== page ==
But there’s more to the Bay Area than the tech giants it’s known for. Over the last few years some exciting new MBA jobs have sprung to life in industries ranging from finance to nonprofits.
If you want to launch your career in the Bay Area, read on. Here are five promising MBA job opportunities you could explore in the area.
1. Customer success
For MBA grads who want to enter the Silicon Valley and Bay Area tech scene, customer success is an appealing launch pad. Customer success managers are usually found at software as a service (SaaS) companies, helping their users get the most out of products.
“In the last few years customer success has gotten big,” notes Danielle Anne Glynn, senior director of external engagement at the University of San Francisco (USF) School of Management.
And many SaaS companies are growing fast.
“Some Bay Area companies, like project management software provider Asana, are in hyper growth mode,” adds Elisabeth Merkel Bagai, head of industry and corporate relations at USF.
In response, USF launched a career accelerator program in customer success—the first academic program of its kind—for MBA students.
2. People and culture management
The shift to remote and hybrid work spurred by the coronavirus pandemic is influencing the way we think about corporate culture—and this could create new opportunities for MBAs, Elisabeth thinks.
“Companies are asking themselves how they can sustain a corporate culture when the majority of employees aren’t in the same building,” she explains. “For this reason, there’s growing interest in hiring on the people and culture side.”
Regular recruiters for USF MBAs
3. Diversity, equality, and inclusion
USF is also preparing MBAs for another growth area: careers in diversity, equality, and inclusion.
According to research from Glassdoor, hiring diversity and inclusion specialists is set to be a recruitment priority for companies over the next decade. This could be a particular trend in the Bay Area, where people of color and women continue to be underrepresented in tech leadership.
A good understanding of diversity and inclusion is equally valuable to MBAs who want to join a nonprofit or government body, adds Danielle.
“We’re seeing new MBA jobs come up in nonprofits and government bodies,” she explains. “And a lot of our students are interested in jobs around diversity, equality, and inclusion.”
In 2019, about 10% of MBA grads from USF went on to work in this area, and Danielle and Elisabeth suspect this number could grow.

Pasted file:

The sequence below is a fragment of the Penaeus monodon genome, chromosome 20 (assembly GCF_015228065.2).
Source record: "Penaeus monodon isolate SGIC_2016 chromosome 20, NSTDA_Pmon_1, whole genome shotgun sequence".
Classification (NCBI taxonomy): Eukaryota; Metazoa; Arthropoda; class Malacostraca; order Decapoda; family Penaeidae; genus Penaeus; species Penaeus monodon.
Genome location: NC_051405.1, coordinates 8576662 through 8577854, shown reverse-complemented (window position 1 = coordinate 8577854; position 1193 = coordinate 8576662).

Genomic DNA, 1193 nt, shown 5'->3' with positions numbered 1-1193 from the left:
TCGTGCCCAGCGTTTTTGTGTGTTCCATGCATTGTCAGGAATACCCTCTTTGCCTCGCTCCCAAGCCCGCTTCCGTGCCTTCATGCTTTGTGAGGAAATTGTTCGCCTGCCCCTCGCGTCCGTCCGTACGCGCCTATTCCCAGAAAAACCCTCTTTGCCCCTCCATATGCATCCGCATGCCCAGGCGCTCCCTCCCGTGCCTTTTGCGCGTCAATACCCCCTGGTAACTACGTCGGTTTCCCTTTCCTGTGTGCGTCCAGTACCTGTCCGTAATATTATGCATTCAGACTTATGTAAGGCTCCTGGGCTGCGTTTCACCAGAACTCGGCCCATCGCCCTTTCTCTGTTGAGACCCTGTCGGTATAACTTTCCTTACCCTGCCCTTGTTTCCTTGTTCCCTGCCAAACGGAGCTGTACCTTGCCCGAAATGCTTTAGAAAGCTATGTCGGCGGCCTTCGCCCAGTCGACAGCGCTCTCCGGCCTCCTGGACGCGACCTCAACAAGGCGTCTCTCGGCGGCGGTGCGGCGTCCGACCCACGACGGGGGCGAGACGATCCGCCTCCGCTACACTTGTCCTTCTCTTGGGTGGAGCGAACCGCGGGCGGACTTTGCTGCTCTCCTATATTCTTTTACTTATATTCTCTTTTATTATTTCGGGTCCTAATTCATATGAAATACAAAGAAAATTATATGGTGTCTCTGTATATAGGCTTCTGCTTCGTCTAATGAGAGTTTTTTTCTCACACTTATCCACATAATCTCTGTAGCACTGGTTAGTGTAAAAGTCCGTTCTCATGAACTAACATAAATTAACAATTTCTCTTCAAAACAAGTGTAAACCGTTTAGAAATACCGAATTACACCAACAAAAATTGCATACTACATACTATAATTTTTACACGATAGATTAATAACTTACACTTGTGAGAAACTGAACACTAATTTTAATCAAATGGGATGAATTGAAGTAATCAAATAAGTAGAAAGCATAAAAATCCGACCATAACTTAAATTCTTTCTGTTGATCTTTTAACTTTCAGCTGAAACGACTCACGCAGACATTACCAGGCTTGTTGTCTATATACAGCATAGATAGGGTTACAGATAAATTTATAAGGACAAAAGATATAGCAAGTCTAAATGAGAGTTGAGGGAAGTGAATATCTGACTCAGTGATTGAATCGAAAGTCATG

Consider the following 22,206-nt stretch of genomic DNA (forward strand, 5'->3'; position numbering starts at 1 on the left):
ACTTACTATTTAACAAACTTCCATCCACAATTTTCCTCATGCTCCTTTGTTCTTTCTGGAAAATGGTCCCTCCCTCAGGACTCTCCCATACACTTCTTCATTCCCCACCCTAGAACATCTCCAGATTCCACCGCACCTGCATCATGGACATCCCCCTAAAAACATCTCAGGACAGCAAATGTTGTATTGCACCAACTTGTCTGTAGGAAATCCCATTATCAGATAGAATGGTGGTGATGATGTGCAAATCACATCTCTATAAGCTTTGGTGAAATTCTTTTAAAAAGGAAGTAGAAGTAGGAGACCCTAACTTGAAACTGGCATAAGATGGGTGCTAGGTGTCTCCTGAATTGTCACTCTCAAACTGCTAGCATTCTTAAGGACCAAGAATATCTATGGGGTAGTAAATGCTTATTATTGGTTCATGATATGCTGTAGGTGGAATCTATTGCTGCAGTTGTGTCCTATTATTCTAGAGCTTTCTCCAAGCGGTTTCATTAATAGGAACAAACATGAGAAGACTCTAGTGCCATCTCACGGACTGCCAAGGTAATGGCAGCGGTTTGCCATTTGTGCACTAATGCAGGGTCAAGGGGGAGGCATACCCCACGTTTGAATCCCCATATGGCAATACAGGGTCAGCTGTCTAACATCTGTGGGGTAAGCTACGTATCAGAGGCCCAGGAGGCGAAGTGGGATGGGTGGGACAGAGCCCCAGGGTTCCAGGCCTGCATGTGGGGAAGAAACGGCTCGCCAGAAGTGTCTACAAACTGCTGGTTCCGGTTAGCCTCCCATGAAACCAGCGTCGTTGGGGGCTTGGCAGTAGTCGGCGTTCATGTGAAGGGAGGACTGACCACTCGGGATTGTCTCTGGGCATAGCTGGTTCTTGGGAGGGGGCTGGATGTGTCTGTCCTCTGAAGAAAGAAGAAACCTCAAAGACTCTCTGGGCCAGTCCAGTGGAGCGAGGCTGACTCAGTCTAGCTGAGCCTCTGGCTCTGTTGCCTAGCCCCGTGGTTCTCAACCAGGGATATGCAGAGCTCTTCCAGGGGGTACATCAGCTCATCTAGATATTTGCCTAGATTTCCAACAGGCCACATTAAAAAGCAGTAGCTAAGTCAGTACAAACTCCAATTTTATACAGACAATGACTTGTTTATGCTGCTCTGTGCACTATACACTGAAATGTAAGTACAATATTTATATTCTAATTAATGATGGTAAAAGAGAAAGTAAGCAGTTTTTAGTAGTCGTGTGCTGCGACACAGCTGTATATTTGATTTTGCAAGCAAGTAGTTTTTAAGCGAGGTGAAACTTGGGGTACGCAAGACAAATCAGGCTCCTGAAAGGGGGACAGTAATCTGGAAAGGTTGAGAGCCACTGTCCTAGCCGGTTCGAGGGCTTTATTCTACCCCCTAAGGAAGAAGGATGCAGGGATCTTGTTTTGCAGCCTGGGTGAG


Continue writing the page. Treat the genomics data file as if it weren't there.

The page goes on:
Finance remains a strong career path for MBAs, offering high salaries, a fast-paced environment, and plenty of opportunities for progression. It’s a prominent industry in the Bay Area, with San Francisco alone hosting over 30 international financial institutions.
“About half of the jobs for business school graduates I see are in the finance area,” says Elisabeth. “That is a place where there’s a lot of interest right now, and where we’re seeing a lot of change and new challenges.”
These challenges include planning sustainable recovery strategies in the wake of coronavirus, and navigating the tax and payroll implications of an increasingly scattered workforce.
To ensure MBAs are equipped with the knowledge they need to thrive in this quickly-changing environment, USF offers a career accelerator platform in business finance.
Along with modules in corporate finance and credit management, students in this track have the chance to practice their financial analysis skills through studying real-world cases.
Marketing is another popular function for MBA grads in the San Francisco Bay area—and with new companies and products launching all the time, it’s a big growth area for MBA jobs.
“In the Bay Area, we’re well-placed for students interested in marketing,” Danielle explains.
“All the startups and creative agencies here need marketing experts—and working in a smaller company gives grads a lot of opportunities to work cross-functionally.”
Studying an MBA in the Bay Area can help you network with these local companies, Elisabeth adds.
USF offers regular networking events and guest speaker events to connect current students with alumni and local employers.
“Our approach is very personalized because we work with a small cohort,” says Elisabeth. “We’re able to ask students what job opportunities they’re looking for, and source relevant speakers from our network.”
This ensures that MBAs from USF who want to stay in the Bay Area have the connections they need to land a role in one of these growth areas.